Less than a week after being cast in the Hellboy reboot as Ben Daimio, a Japanese-American character in the original comic book series, actor Ed Skrein has dropped out of the film, citing the brewing controversy over his hiring.
“Last week it was announced that I would be playing Major Ben Daimio in the upcoming Hellboy reboot,” Skrein wrote on Twitter. “I accepted the role unaware that the character in the original comics was of mixed Asian heritage. There has been intense conversation and understandable upset since that announcement, and I must do what I feel is right.”
He continued, “It is clear that representing this character in a culturally accurate way holds significance for people, and that to neglect this responsibility would continue a worrying tendency to obscure ethnic minority stories and voices in the Arts. I feel it is important to honor and respect that. Therefore, I have decided to step down so the role can be cast appropriately.”
Skrein, who played the villain in Deadpool, was cast last week in the Hellboy film, which Neil Marshall (Game of Thrones) will direct. But after the news broke that he would play Daimio, a swift backlash soon followed.
“Representation of ethnic diversity is important, especially to me as I have a mixed heritage family,” Skrein added in his statement on Monday. “It is our responsibility to make moral decisions in difficult times and to give voice to inclusivity. It is my hope that one day these discussions will become less necessary and that we can help make equal representation in the Arts a reality. I am sad to leave Hellboy but if this decision brings us closer to that day, it is worth it. I hope it makes a difference.”
In response to Skrein’s note, Hellboy creator Mike Mignola tweeted, “Thank you [Ed Skrein], very nicely done.”
Hellboy producers Larry Gordon and Lloyd Levin and Lionsgate & Millennium made a statement to Deadline, saying, “Ed came to us and felt very strongly about this. We fully support his unselfish decision. It was not our intent to be insensitive to issues of authenticity and ethnicity, and we will look to recast the part with an actor more consistent with the character in the source material.”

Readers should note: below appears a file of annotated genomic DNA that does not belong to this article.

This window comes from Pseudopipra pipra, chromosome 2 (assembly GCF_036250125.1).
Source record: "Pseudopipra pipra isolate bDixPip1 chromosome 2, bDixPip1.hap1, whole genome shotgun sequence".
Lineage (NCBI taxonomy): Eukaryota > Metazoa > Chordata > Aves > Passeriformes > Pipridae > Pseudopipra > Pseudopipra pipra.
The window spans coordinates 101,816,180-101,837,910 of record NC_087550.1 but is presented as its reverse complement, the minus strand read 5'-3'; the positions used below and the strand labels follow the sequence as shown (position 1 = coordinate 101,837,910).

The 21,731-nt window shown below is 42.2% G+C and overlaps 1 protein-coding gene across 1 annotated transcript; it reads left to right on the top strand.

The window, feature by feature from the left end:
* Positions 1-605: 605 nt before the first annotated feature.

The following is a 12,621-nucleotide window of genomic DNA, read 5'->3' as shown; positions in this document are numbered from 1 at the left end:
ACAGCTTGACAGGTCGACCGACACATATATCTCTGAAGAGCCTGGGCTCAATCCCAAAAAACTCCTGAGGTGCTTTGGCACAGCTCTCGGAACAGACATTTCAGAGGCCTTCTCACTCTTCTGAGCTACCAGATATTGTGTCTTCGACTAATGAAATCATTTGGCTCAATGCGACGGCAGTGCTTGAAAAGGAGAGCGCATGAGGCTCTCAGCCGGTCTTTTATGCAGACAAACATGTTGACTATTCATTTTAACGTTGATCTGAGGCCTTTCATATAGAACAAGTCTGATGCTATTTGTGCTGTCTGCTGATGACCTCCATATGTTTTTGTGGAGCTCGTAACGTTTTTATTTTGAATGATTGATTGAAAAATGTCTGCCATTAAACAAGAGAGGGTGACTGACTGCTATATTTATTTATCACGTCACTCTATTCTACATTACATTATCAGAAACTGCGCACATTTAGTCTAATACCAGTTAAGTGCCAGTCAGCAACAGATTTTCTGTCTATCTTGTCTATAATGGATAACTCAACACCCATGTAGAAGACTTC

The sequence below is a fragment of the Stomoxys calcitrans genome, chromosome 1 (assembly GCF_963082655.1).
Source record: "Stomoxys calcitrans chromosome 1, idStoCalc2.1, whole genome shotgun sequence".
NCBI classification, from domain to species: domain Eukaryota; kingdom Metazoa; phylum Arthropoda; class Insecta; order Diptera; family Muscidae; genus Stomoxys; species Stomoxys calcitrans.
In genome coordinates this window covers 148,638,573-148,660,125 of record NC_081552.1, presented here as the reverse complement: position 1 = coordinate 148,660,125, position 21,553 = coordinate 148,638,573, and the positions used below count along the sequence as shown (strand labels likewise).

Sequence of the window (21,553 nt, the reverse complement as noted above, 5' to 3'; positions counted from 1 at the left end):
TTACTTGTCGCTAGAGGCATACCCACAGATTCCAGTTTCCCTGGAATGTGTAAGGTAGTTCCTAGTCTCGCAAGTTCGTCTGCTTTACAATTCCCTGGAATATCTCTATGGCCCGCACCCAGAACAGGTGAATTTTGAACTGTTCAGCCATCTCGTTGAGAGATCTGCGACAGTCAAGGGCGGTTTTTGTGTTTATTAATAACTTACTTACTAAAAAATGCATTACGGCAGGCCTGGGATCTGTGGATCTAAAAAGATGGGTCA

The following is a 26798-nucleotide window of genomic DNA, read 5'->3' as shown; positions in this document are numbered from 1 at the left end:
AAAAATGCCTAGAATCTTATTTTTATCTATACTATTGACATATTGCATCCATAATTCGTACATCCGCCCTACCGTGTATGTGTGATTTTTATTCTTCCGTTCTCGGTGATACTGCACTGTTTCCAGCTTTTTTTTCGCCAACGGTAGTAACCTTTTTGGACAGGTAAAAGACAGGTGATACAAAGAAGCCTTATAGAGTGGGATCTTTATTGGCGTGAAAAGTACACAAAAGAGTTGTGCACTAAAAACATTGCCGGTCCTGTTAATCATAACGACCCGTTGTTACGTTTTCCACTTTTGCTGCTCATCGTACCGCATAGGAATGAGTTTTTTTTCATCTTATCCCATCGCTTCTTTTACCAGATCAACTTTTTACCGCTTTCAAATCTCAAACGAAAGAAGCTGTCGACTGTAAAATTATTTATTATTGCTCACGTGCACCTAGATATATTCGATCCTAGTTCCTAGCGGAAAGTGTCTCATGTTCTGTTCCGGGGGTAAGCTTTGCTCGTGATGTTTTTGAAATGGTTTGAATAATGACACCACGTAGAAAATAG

The social media response to Skrein’s note, meanwhile, was positive.
Hellboy is the latest film to find itself at the center of a whitewashing controversy in the last 12 months. Previously, Marvel’s Doctor Strange was criticized for casting Tilda Swinton in the role of The Ancient One, a character traditionally portrayed as an Asian male in the Strange comics.
Matt Damon’s The Great Wall also came under fire for having Damon star in the film. In that case, the controversy arose not over whitewashing, but over the use of the white savior trope. “We have to stop perpetuating the racist myth that [only a] white man can save the world,” Fresh Off the Boat star Constance Wu wrote in a widely circulated tweet. “Our heroes don’t look like Matt Damon.”
Ghost in the Shell with Scarlett Johansson was also slammed for whitewashing, as Johansson’s character is Japanese in the original manga. The film further complicated matters by including a plotline that explained how Johansson’s character had been a Japanese woman who was placed into the body of a white woman, literally erasing her identity.
Similarly, the Netflix film Death Note, also based on a Japanese manga series, drew criticism for whitewashing as it cast white actor Nat Wolff in the lead. Its producers have argued that the adaptation shifts the series’ setting to Seattle, therefore making this an American take on the story.
“Our casting directors did an extensive search to get Asian actors, but we couldn’t find the right person, the actors we did go to didn’t speak the perfect English… and the characters had been rewritten,” producer Masi Oka told EW last year (Oka was not involved in the film’s casting). “They could have gone [with an] Asian [actor], I can’t deny that. The studios were adamant about trying to cast Asian actors. I mean, this was a difficult one. It was something we were definitely conscious about.”
On television, Netflix was criticized for casting Finn Jones as Danny Rand, a.k.a. Iron Fist, in the Marvel series Iron Fist. The character is traditionally white in the Iron Fist comics, but given the lack of Asian superheroes portrayed in the Marvel universe and the original comics’ use of cultural appropriation when it debuted in the ’70s, many argued a modern take on the character should have been played by an actor of Asian descent.
—Additional reporting by Shirley Li